While Governments are focusing on parameter R in their fight against COVID-19, recent studies about the virus’s nature show there is perhaps a better measure – parameter K, which can allow decision makers to manage the crisis more efficiently.
The spread characteristics of COVID-19 are different from the patterns we are familiar with from other viruses. Studies within the science literature point towards the need to realign our methods of tackling COVID-19’s unique spreading patterns.
The recent findings have major implications on the type of tests to be taken, the methods of epidemiological investigations, etc. Furthermore, the experience in the city of Bnei Brak, Israel during the months of March and April 2020 – when the “first wave” of COVID-19 struck – demonstrates how to apply efficient and precise measures, in line with the epidemiological picture now being revealed in scientific research.
This helps elucidate a matter currently at the center of debate: The now famed R parameter is an important epidemiological factor, but are we overlooking an even more crucial parameter which is a real operative measure for the virus’ level of contagiousness?
Shifting our Perspective from R to K
Over the past few months, various assumptions were made in an attempt to understand why parameter R – which has been widely touted as a key factor in understanding how the virus operates – has not provided the necessary information about the virus’ spreading nature and scale. It’s important to understand that R is an average measure of a pathogen’s contagiousness, or the mere number of susceptible people expected to become infected after being exposed to a person with the disease. The problem is this data is not as relevant as we hoped it would be due to the abnormal spreading nature of the novel virus.
After months of intensive research and multiple epidemiological studies, it is now clear that COVID-19 is an over-dispersed pathogen with a tendency to spread in clusters. Hence, there are studies introducing parameter K, which in contrast to R measures the virus dispersion – whether the virus spreads in a steady manner, or in big bursts where one person can transmit the virus to many others at the same time and place. However, this is not being taken into account by Governments and the prevention measures taking place against the virus. That is a result of over-focusing on the R parameter, and turning it into an operative measure even though it didn’t help in predicting or preventing infections.
Due to COVID-19’s over-dispersed nature, measuring averages by parameter R is not sufficient in order to understand the dispersion of a phenomena. There are COVID-19 incidents in which a single person likely infected over 50 people in the room in just a few hours. But, at other times, COVID-19 can be surprisingly much less contagious. In addition, studies have shown that most people who are positive for COVID 19 are unlikely to transmit the virus to additional people. This imbalanced nature of the virus explains that just a bit of bad luck combined with a few super spreading events can produce dramatically different outcomes even between countries/cities with similar characteristics and circumstances. As such, parameter K will include critical data which will be missed focusing solely on R.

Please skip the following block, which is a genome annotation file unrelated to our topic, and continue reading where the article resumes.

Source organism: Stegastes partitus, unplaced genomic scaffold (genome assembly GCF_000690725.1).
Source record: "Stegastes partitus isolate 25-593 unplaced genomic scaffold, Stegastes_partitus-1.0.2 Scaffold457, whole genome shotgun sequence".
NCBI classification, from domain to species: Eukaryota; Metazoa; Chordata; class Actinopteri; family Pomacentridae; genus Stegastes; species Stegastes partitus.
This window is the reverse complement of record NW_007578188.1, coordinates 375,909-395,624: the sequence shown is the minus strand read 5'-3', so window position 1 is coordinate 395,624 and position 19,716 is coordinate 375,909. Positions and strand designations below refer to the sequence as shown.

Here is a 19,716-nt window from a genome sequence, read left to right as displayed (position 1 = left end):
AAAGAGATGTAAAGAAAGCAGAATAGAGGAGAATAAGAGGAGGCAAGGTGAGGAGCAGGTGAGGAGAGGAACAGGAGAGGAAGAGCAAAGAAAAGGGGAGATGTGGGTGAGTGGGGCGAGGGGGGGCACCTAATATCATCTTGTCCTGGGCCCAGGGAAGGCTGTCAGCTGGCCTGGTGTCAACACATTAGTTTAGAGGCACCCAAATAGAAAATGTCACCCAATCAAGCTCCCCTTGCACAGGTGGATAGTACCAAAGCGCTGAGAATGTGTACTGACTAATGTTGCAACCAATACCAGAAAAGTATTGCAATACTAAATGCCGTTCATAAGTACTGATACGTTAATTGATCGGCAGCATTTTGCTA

Adapting operative measure based on K
Is it possible to think of virus dispersion in two ways: Deterministic and stochastic. In a deterministic scenario, the spread of the virus is more linear and predictable. What happened yesterday could be a basis for what will happen tomorrow. In a stochastic one, randomness plays a key role and thus almost impossible to predict. Research has shown that super-dispersion events usually occur in closed surroundings that are not properly ventilated, and where people are gathering for a long time – this could be weddings, synagogues, gyms, and funerals.
According to The K method, which relies on the spread characteristics of the virus, there is both a need and a way to reverse the method of epidemiological investigations. If the emphasis is currently on the contacts whom a verified patient has produced and the insertion of those contacts for isolation, the goal should instead be to locate the person who infected the verified patient. Another aspect that should be emphasized is the importance of fast and affordable tests as opposed to slow PCR tests. Rapid testing may be less accurate but much more effective in measuring virus spread and infection events than they are at measuring individual infection.
During the peak of the “first wave” in Bnei Brak, the epidemiological investigations focused on identification of the COVID-19 exposure. Using the K method, we asked “Who transmitted the disease?” rather than automatically conducting a detailed investigation focused on the people who may have potentially been exposed to the COVID-19 carrier. This was done through creating trails of contact to identify the initial source of transmission. It appears to be the most efficient investigation approach in accordance with the way the COVID-19 spreads, that being in major events by clusters. Tracking down all contacts who were exposed to a COVID-19 positive patient since the day of infection could have been sufficient if the chances of transmission would have been more stable, like in the case of a regular flu – The fact is we are not dealing with anything close to regular.